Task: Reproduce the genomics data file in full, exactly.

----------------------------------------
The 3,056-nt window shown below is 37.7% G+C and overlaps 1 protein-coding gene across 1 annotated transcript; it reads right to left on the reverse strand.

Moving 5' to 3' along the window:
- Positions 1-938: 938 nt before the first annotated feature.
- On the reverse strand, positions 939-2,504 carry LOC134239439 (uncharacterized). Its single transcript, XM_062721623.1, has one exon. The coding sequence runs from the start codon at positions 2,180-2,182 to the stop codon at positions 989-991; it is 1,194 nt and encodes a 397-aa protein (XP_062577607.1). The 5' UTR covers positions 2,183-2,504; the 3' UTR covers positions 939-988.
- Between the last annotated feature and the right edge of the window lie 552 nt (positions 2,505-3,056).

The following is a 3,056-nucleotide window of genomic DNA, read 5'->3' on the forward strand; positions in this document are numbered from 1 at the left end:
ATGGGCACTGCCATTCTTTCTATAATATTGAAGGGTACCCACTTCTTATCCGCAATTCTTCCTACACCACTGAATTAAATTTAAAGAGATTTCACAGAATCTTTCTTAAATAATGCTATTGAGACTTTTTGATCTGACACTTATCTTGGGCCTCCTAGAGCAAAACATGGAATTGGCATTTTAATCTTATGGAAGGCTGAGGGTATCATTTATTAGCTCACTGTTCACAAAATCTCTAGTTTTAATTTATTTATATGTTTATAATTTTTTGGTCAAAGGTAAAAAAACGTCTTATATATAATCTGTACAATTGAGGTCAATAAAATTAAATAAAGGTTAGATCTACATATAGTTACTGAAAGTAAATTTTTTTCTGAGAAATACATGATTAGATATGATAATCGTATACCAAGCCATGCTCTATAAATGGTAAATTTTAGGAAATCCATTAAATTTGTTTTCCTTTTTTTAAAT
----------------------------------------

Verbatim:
The 3,056-nt window shown below is 37.7% G+C and overlaps 1 protein-coding gene across 1 annotated transcript; it reads right to left on the reverse strand.

Moving 5' to 3' along the window:
- Positions 1-938: 938 nt before the first annotated feature.
- On the reverse strand, positions 939-2,504 carry LOC134239439 (uncharacterized). Its single transcript, XM_062721623.1, has one exon. The coding sequence runs from the start codon at positions 2,180-2,182 to the stop codon at positions 989-991; it is 1,194 nt and encodes a 397-aa protein (XP_062577607.1). The 5' UTR covers positions 2,183-2,504; the 3' UTR covers positions 939-988.
- Between the last annotated feature and the right edge of the window lie 552 nt (positions 2,505-3,056).

The following is a 3,056-nucleotide window of genomic DNA, read 5'->3' on the forward strand; positions in this document are numbered from 1 at the left end:
ATGGGCACTGCCATTCTTTCTATAATATTGAAGGGTACCCACTTCTTATCCGCAATTCTTCCTACACCACTGAATTAAATTTAAAGAGATTTCACAGAATCTTTCTTAAATAATGCTATTGAGACTTTTTGATCTGACACTTATCTTGGGCCTCCTAGAGCAAAACATGGAATTGGCATTTTAATCTTATGGAAGGCTGAGGGTATCATTTATTAGCTCACTGTTCACAAAATCTCTAGTTTTAATTTATTTATATGTTTATAATTTTTTGGTCAAAGGTAAAAAAACGTCTTATATATAATCTGTACAATTGAGGTCAATAAAATTAAATAAAGGTTAGATCTACATATAGTTACTGAAAGTAAATTTTTTTCTGAGAAATACATGATTAGATATGATAATCGTATACCAAGCCATGCTCTATAAATGGTAAATTTTAGGAAATCCATTAAATTTGTTTTCCTTTTTTTAAAT